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Tyson Foods Invests in 'Clean Meat’

One of the largest meat companies in the U.S. is ramping up its investment in lab-grown animal protein in response to growing demand for meat worldwide.

Tyson Foods, which supplies about one in five pounds of chicken, beef and pork produced in the U.S., announced Monday that their venture capital arm had purchased a minority stake in Memphis Meats, a San Francisco-based "clean" meat startup.


Tyson has also invested in Beyond Meat, a startup that produces plant-based meat alternatives, and other Memphis Meat investors include Bill Gates, Richard Branson and Cargill. Tyson CEO Tom Hayes explained in a statement that the company is "giving our growing population more ways to feel good about the protein they're eating" and "giving today's consumers what they want and feeding tomorrow's consumers sustainably for years to come."

As reported by Business Insider:

"Proponents of food that mimics meat argue that it's more environmentally friendly than raising traditional livestock. Globally, traditional animal farming accounts for about 18% of greenhouse emissions, uses 47,000 square miles of land annually, and exhausts 70% of the world's water.

Tyson faced controversy in the last few years over allegations of price fixing and chicken abuse, but Tyson CEO Tom Hayes said the company is committed to contributing to a sustainable food system.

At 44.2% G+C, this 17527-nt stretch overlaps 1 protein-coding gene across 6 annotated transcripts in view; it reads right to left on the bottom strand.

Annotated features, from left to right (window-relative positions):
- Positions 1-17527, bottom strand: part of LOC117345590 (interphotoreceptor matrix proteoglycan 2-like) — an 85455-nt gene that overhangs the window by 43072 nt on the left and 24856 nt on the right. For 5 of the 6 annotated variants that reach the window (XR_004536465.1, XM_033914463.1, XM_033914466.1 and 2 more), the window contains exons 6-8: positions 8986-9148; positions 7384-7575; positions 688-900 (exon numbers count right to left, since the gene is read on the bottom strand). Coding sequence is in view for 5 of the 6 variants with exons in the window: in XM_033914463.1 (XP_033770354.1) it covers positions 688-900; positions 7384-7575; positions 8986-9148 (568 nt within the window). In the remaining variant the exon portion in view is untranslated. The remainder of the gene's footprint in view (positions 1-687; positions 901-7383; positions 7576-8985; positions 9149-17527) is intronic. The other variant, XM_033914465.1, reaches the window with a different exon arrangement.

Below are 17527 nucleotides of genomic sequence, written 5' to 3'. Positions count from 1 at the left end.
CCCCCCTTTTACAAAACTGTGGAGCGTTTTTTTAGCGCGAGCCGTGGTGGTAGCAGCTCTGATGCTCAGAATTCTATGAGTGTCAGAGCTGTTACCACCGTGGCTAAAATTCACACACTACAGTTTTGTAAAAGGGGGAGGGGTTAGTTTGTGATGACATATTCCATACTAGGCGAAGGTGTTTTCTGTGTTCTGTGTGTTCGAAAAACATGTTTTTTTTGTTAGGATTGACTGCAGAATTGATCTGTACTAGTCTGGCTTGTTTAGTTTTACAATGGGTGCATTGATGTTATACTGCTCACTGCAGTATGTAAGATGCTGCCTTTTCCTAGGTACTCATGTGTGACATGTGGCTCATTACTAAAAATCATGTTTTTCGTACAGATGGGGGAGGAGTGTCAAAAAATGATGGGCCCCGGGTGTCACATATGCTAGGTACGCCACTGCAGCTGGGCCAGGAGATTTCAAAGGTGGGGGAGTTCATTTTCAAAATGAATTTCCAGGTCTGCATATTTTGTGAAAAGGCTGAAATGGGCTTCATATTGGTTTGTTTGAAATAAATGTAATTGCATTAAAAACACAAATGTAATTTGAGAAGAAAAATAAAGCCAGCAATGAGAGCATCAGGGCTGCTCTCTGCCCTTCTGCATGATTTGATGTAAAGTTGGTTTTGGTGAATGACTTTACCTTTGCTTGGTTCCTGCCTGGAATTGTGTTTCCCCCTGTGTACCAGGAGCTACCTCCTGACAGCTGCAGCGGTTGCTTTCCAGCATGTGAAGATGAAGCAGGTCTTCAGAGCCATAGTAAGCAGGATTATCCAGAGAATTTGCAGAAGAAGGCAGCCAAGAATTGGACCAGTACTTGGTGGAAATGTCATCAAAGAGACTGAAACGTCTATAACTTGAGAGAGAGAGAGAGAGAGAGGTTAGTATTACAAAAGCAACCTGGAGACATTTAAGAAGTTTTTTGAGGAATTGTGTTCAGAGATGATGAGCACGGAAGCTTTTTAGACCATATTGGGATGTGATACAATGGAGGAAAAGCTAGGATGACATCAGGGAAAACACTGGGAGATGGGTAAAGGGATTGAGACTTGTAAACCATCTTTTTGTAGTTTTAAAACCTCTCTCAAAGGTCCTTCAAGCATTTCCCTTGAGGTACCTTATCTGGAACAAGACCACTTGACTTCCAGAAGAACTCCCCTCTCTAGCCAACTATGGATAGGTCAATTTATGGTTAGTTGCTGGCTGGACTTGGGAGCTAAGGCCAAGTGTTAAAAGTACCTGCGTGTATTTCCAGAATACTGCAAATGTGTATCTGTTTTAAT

The plant-based meat industry is expected to grow globally in coming years, despite the fact that red meat consumption may hit an all-time high this year in the United States."

Forbes noted that Memphis Meats is still a startup without commercial production:

"One big hurdle is the sheer cost of producing the meat—currently runs around $2,400 to produce a single pound of its meat, which is often called 'cultured' or 'clean.'

But a meat giant like Tyson, which sells about $30 billion a year of beef, poultry and pork, can help advise Memphis Meats on how to scale up. 'We want to work with them to scale. Cost is the main focus for us,' Memphis Meats CEO and cofounder Uma Valeti told Forbes. 'At the end point, it will be significantly cheaper than conventional meat.'"

For a deeper dive:

WSJ, Bloomberg, AP, Forbes, Fortune, Business Insider, Fox Business, Background: Climate Nexus backgrounders on animal agriculture and climate change

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